Is your company one that needs to start thinking about an IPv6 transition today? Who needs IPv6? How can you tell whether IPv4 address depletion will affect your organization? SearchEnterpriseWAN.com spoke with IPv6 expert
Who needs IPv6? Are there business networks that should be looking to transition today? Is it more crucial for some companies to transition to IPv6 today than others?
Scott Hogg: Some organizations want to be on the cutting edge: Google, Comcast, Netflix, the U.S. Department of Defense, wireless communications or wireless phone companies—those are organizations that are on the leading edge.
If you're a user or a small or medium-sized business (SMB), let's say in the real-estate business, you may not have a need to be that much on the cutting edge. So for your organization, you'll have to decide the right time to transition. Organizations that aren't in a hurry don't have to be worried about it right now.
Service providers, large enterprises or extremely large content providers like CNN.com want to have their content viewed by the widest possible audience. They want to be able to communicate with both protocols to everyone in the world. In about two years, there may be people who can only use IPv6 because they can no longer get an IPv4 address. Those companies would want to be more aggressive about their [IPv6] transition planning and should be actively working on their transition plans today.
Communications companies that enable end-to-end communication—telecom service providers—are the organizations that see IPv4 address depletion as a major issue because they need addresses to allocate to their customers. If they don't have addresses, they can't connect any more customers. Their shareholders, owners, executives and board of directors like to see growth. If you can't grow your business because you don't have enough addresses, it will limit the size of your company. That's a business case where a service provider should prepare for an IPv6 transition.
How can an enterprise decide whether it should look into an IPv4 to IPv6 transition?
Hogg: They should look at the addresses they use and ask:
- Are they using public IPv4 address space, or are they using private IPv4 address space?
- Who are their customers? Are they coming from anywhere on the planet? Are those customers in locations, geographically or geopolitically, that don't have a lot of IPv4 addresses? [That] would make those customers early adopters of IPv6 technology.
If you had a business that did a lot with customers in Europe or Asia, those locations may only have IPv6 addresses in the next year or two, and you would want to be able to communicate with those organizations.
Is there some sort of map that can tell you where IPv6 is being deployed globally?
Hogg: There is a system of allocating addresses to different geographies, because IPv6 addresses are allocated hierarchically. You can see which addresses have been allocated to which region on the planet, and you could look at the IPv6 Internet routing table and figure out where those addresses originated. It would be difficult to understand that for every one of your customers. You may not really see how many people are on the IPv6 Internet because the routing table is so much smaller than the IPv4 routing table because of the hierarchical nature of the addressing. But there are Internet resources that develop global IPv6 deployment statistics to tell you who uses IPv6.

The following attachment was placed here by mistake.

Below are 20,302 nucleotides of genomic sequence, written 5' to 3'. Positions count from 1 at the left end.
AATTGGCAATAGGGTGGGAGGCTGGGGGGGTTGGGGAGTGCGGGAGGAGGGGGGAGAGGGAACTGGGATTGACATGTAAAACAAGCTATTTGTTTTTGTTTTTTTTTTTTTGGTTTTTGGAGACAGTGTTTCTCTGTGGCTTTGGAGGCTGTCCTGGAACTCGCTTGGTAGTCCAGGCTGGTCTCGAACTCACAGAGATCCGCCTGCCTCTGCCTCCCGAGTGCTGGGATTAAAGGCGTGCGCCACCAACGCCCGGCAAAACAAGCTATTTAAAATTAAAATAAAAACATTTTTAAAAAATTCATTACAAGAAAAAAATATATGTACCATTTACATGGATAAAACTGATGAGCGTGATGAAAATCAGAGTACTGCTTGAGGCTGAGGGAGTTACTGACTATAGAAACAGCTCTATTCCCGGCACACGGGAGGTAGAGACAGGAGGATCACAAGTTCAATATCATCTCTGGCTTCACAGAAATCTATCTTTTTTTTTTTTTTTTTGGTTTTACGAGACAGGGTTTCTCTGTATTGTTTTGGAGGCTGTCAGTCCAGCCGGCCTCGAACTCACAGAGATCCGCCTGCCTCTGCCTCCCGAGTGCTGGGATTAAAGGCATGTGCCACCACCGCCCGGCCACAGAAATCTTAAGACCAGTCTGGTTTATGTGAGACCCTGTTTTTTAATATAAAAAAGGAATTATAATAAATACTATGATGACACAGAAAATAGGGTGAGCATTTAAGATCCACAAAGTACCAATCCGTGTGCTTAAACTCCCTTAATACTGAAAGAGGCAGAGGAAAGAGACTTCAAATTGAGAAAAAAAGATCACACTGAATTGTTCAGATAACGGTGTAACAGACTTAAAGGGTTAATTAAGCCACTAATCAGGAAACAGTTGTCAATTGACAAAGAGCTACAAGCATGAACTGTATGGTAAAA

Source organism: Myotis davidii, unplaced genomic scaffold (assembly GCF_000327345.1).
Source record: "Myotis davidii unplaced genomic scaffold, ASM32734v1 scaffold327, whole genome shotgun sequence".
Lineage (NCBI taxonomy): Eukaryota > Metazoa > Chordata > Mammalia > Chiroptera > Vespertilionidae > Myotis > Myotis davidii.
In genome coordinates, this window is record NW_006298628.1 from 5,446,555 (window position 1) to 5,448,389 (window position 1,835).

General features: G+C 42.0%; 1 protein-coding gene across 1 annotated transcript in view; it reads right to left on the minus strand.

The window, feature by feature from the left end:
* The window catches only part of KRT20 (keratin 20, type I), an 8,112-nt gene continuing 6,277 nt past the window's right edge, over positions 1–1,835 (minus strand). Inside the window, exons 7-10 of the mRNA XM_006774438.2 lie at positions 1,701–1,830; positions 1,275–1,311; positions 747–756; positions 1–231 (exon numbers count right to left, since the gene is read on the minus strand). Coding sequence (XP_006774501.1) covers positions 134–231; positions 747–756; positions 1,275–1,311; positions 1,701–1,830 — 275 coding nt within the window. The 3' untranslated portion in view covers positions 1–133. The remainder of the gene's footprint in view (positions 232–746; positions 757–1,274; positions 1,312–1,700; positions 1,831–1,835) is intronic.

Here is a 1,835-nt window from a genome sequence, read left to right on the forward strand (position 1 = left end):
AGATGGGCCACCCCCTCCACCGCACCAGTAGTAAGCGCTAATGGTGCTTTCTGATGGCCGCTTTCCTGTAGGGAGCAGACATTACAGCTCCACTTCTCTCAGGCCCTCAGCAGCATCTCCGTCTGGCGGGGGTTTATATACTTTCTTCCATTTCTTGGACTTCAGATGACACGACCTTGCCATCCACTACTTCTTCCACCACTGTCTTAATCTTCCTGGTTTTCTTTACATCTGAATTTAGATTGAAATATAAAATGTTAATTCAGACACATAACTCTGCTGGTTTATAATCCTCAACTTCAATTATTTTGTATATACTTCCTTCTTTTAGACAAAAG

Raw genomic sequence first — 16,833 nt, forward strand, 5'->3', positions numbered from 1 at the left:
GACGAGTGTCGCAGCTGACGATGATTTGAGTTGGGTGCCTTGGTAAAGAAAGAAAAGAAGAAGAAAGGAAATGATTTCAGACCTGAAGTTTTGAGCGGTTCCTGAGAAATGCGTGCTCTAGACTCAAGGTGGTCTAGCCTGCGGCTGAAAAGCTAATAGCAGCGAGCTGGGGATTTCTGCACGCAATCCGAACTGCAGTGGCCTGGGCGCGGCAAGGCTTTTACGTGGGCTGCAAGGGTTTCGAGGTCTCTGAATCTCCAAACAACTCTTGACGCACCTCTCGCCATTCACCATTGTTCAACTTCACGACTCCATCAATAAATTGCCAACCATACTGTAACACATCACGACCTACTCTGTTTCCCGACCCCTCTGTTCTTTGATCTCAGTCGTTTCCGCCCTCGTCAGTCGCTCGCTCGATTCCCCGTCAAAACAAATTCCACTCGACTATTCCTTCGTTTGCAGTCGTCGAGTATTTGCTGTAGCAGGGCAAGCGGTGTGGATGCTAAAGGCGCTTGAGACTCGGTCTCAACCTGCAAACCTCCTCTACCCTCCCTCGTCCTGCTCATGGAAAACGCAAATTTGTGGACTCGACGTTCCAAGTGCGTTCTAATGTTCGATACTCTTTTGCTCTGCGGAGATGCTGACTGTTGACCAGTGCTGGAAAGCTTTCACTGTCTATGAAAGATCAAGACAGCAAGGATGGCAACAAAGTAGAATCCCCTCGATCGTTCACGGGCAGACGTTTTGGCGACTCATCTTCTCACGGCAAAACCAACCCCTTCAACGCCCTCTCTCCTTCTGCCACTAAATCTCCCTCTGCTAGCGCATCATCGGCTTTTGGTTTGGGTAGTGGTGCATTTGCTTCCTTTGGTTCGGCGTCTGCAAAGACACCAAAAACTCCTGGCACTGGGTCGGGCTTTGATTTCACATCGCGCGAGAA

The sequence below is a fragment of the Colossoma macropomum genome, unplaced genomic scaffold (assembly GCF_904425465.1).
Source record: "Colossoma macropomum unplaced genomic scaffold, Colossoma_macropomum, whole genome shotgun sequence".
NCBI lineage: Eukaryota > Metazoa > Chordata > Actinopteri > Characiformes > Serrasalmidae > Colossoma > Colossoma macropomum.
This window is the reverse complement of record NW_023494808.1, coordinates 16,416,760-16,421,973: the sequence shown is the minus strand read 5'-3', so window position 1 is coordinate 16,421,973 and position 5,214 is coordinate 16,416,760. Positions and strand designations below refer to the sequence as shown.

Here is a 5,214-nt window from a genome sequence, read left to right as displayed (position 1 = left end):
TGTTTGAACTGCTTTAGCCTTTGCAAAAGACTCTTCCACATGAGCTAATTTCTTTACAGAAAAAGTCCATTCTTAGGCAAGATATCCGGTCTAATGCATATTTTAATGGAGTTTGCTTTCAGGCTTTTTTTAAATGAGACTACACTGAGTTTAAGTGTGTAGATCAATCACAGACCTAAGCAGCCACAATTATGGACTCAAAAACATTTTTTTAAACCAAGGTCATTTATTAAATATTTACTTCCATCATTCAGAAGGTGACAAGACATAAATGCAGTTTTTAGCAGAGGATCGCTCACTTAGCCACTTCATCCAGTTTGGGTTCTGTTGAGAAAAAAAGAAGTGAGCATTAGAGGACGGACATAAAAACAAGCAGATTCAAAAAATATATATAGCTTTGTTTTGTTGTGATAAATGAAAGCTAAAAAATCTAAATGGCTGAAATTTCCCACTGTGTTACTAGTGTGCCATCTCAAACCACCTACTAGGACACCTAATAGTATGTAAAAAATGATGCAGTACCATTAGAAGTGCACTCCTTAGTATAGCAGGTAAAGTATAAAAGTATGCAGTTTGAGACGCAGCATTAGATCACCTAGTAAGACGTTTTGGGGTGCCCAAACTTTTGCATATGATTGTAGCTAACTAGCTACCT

Are there other criteria to help decide whether your company needs to transition to IPv6?
Hogg: After you look at the IP address space you're using and who your customers are, you will then need to look at your business and ask:
- Will this have an impact?
- Do we have a need to transition sooner [rather than] later?
- What are the costs associated with transitioning early versus being a late adopter?
- What might it cost for us to migrate in terms of time?
- Is there any equipment we have that runs only on IPv4?
Organizations should think about whether they should buy products that can communicate both IPv4 and IPv6 today, even though they won't have a need to enable both right now. If an organization were to buy a product today that communicated only with IPv4 but felt it would get six years of useful life out of that device or system, then that might prevent them from migrating to IPv6 in that six-year period.
So organizations might start to develop a policy that says we prefer products that can communicate with both protocols. By having that procurement strategy, they are placing their organization in an advantageous position. You wouldn't want to buy something that's only v4 and then realize you were stuck with it for 10 years, and it would limit your ability to transition to IPv6—that would be a problem.
Those are the important things companies should consider today: What addresses do you use? Who are you talking to? Might your customers have a shortage and transition earlier? You shouldn't buy any products that are v4-only today so you have the option of moving to IPv6 at some point.
So one thing that IT managers can do right now is make sure the products they're buying at least have IPv6 capability?
Hogg: Yes, so they're not boxed in or put in a situation where they can't transition—that's a good [IPv6 transition] strategy.
⇒ Learn in this Q&A with Scott Hogg where to find IPv6 training and conference information.
Looking for more IPv6 transition advice? Read part 1 of this Q&A to understand what IPv4 address depletion means to enterprises and Internet users and why the IPv6 transition needs to take place. Or follow up with IPv6 security authors Scott Hogg and Eric Vyncke on IPv6 network security threats to learn more.You can also listen to a podcast interview with Scott Hogg concerning IPv6 network security issues.